High grade lesion of the vulva (VIN, classic type) is shown here. There is acanthosis with overlying parakeratosis. Full thickness atypia with loss of maturation is evident. The crowded dysplastic squamous cells have high N/C ratio, scant cytoplasm, hyperchromatic and pleomorphic nuclei.
Not infrequently, HGVIN extends into underlying adnexal structures, which in some instances may be confused with invasion. In this image, the surface is along the top, and complex VIN invades a sebaceous gland, creating a downward growth of dysplasia, which is not invasive.
Vulvar intraepithelial neoplasia (VIN) is the precursor lesion to invasive squamous cell carcinoma, the most common malignancy in the vulva. Older terms include Bowen's disease, squamous dysplasia and squamous cell carcinoma in situ.
There are two distinct pathways in the pathogenesis of VIN: (1) the HPV-related pathway, which leads to 'classic' VIN and (2) the non-HPV related pathway, so called the 'differentiated' or 'simplex' type of VIN.
VIN, classic type: This variant is associated with high-risk HPV subtypes (namely 16, 18 and 33). 30% of women have co-existing HPV-related squamous lesions in the cervix or vagina. Superficially invasive squamous cell carcinoma is identified in 20% of VIN cases upon careful histologic examination.1
The classification of VIN classic type is currently evolving. Historically, VIN I to III (corresponding to cervical neoplasia) was used to stratify these lesions. However, the ISSVD Vulvar Oncology Subcommittee has proposed that (1) VIN be used to define high-grade VIN lesions which combines VIN II and VIN III, and (2) the term VIN I should be dropped altogether. Sorting out low-grade VIN lesions has been problematic. Previously VIN I was defined as atypia confined to the lower layers of the epithelium, however, these changes are also seen in the differentiated variant of VIN as well as inflammatory conditions. Therefore, low-grade VIN lesions should be described as 'flat condyloma acuminatum' if viropathic changes are present. Needless to say, the definition of low-grade VIN (previously VIN I) is still very murky and confusing.1,2
Variants of the classic 'bowenoid' VIN include warty (condylomatous) and basaloid types. The warty type consists of 'spiky' projections of hyperplastic epithelium with prominent koilocytic change. The basaloid type consists of a proliferation of small dark squamous cells (parabasal-type); koilocytia atypia is uncommon in this variant.2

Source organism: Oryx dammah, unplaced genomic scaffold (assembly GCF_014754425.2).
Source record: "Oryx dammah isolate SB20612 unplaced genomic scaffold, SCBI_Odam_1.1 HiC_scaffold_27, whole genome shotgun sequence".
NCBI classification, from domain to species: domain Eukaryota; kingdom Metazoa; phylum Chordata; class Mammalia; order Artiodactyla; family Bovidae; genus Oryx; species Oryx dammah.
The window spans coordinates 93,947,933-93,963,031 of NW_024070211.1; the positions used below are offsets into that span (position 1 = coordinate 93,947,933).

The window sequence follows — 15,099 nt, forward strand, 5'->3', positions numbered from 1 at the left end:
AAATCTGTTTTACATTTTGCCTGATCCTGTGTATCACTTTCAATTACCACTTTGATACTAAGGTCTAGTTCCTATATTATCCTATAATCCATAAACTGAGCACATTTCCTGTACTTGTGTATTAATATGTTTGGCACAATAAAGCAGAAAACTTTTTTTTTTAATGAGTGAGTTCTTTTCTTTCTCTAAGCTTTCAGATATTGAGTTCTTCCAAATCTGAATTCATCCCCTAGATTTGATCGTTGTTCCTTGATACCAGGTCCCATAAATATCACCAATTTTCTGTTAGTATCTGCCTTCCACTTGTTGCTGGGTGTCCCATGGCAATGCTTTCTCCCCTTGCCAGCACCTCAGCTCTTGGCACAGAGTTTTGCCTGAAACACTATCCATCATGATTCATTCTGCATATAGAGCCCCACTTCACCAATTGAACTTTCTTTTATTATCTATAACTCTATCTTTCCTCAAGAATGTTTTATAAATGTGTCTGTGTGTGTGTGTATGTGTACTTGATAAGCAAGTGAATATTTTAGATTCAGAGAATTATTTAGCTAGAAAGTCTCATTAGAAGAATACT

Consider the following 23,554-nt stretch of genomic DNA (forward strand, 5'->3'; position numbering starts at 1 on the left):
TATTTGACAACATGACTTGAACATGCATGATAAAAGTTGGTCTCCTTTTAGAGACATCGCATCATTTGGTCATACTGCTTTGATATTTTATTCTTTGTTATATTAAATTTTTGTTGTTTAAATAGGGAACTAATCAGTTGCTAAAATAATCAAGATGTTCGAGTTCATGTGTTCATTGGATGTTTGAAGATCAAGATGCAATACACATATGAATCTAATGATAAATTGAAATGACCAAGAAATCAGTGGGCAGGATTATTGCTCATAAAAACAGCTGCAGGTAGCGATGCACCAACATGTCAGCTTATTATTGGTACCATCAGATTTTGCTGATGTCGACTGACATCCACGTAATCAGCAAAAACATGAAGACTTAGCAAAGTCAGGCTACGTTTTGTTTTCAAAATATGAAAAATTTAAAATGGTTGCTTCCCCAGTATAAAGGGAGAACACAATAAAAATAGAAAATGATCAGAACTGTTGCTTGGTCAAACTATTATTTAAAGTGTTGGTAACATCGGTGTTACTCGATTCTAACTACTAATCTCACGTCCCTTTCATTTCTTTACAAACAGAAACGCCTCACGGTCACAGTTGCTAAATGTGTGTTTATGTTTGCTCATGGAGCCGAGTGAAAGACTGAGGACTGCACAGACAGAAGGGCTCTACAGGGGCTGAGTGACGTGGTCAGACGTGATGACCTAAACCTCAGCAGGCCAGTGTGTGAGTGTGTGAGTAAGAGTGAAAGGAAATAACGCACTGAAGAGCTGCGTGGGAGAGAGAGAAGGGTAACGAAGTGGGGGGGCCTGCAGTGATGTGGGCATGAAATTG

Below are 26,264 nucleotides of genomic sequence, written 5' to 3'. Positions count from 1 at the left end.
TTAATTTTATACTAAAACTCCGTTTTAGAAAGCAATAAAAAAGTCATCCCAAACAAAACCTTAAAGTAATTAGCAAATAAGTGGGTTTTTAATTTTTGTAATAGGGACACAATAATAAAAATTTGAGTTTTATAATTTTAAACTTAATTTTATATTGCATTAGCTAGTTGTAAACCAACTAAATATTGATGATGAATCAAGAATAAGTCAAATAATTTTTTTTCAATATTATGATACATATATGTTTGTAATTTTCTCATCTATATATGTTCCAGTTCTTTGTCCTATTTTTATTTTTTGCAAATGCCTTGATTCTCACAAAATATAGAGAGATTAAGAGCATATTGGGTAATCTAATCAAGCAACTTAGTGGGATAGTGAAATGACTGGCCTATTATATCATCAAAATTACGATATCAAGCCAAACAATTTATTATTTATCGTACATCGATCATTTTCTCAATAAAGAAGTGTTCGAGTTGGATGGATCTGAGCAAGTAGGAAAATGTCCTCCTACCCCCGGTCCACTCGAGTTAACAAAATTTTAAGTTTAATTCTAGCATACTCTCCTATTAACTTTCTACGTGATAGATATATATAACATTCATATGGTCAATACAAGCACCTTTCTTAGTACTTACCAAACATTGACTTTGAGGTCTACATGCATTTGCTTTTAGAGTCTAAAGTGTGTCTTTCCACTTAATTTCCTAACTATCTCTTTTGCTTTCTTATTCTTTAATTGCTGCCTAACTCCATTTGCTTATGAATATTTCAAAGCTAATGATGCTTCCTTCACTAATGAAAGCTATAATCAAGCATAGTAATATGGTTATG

VIN, simplex type: Occurs in older women when compared to the classic type. It is presumably not associated with HPV infection and frequently occurs in the context of lichen sclerosus.
Microscopically, the atypia is confined to the lower third of the epithelium, but is considered high-grade VIN due to its associated risk of progressing into invasive squamous cell carcinoma. The atypical features can be quite subtle and consist of mature-appearing kertinocytes. However, the keratinocytes on close inspection will be abnormal with abundant brightly eosinophilic cytoplasm and oddly prominent intercellular bridges. Keratin pearls and whorling of keratinocytes may be seen in the rete ridges. The nuclei are enlarged with prominent nucleoli. The basal layer will more 'typical' atypical features, consisting of hyperchromatic, crowded cells with high N/C ratios.1,2
p16 (surrogate marker for high-risk HPV) will stain positively in classic VIN. p53 staining is confined to the basal epithelium in normal squamous mucosa and lichen sclerosus. However, in differentiated VIN, there will be suprabasilar extension of p53 positive nuclei. Molecular studies have failed to detect HPV in well-differentiated VIN.2,3
Classic type: Age of diagnosis has been decreasing in the last few decades and currently, the mean age at diagnosis is 40. Risk factors are the same as for HPV-related lesions in the cervix and vagina and include early age of first sexual encounter, multiple partners, smoking, immunosuppression and HIV infection.
Differentiated (simplex) type: occurs at a later age (6th and 7th decades). Accounts for 10% of VIN and associated with inflammatory conditions such as lichen sclerosis.2
Both types may be asymptomatic or present with itching, burning and soreness. The clinical appearance varies from flat to verrucous lesions, which may be erythematous, pigmented and/or ulcerated.
While wide local excision is the classic treatment modality, this approach can be disfiguring and result in dyspareunia. In addition, high recurrence rates and multifocal lesions make wide local excision less preferred. Laser ablation and cryotherapy are alternative treatment modalities.
In classic VIN, the average interval from diagnosis of high grade dysplasia to invasive squamous cell carcinoma is approximately 4 years.2 There is a high-risk of local recurrence after excision, making follow-up care an important part in the management of this condition.
1 Fletcher CDM, ed. Diagnostic Histopathology of Tumors. 3rd Ed. Philadelphia, PA: Elsevier; 2007: 752-3.
2 Nucci MR, Oliva Esther. Gynecologic Pathology: Foundations in Diagnostic Pathology. Philadelphia, PA: Elsevier: 2009: 44-52.
3 Yang B, Hart WR. Vulvar intraepithelial neoplasia of the simplex (differentiated) type: a clinicopathologic study including analysis of HPV and p53 expression. Am J Surg Pathol 2000 Mar;24(3):429-41.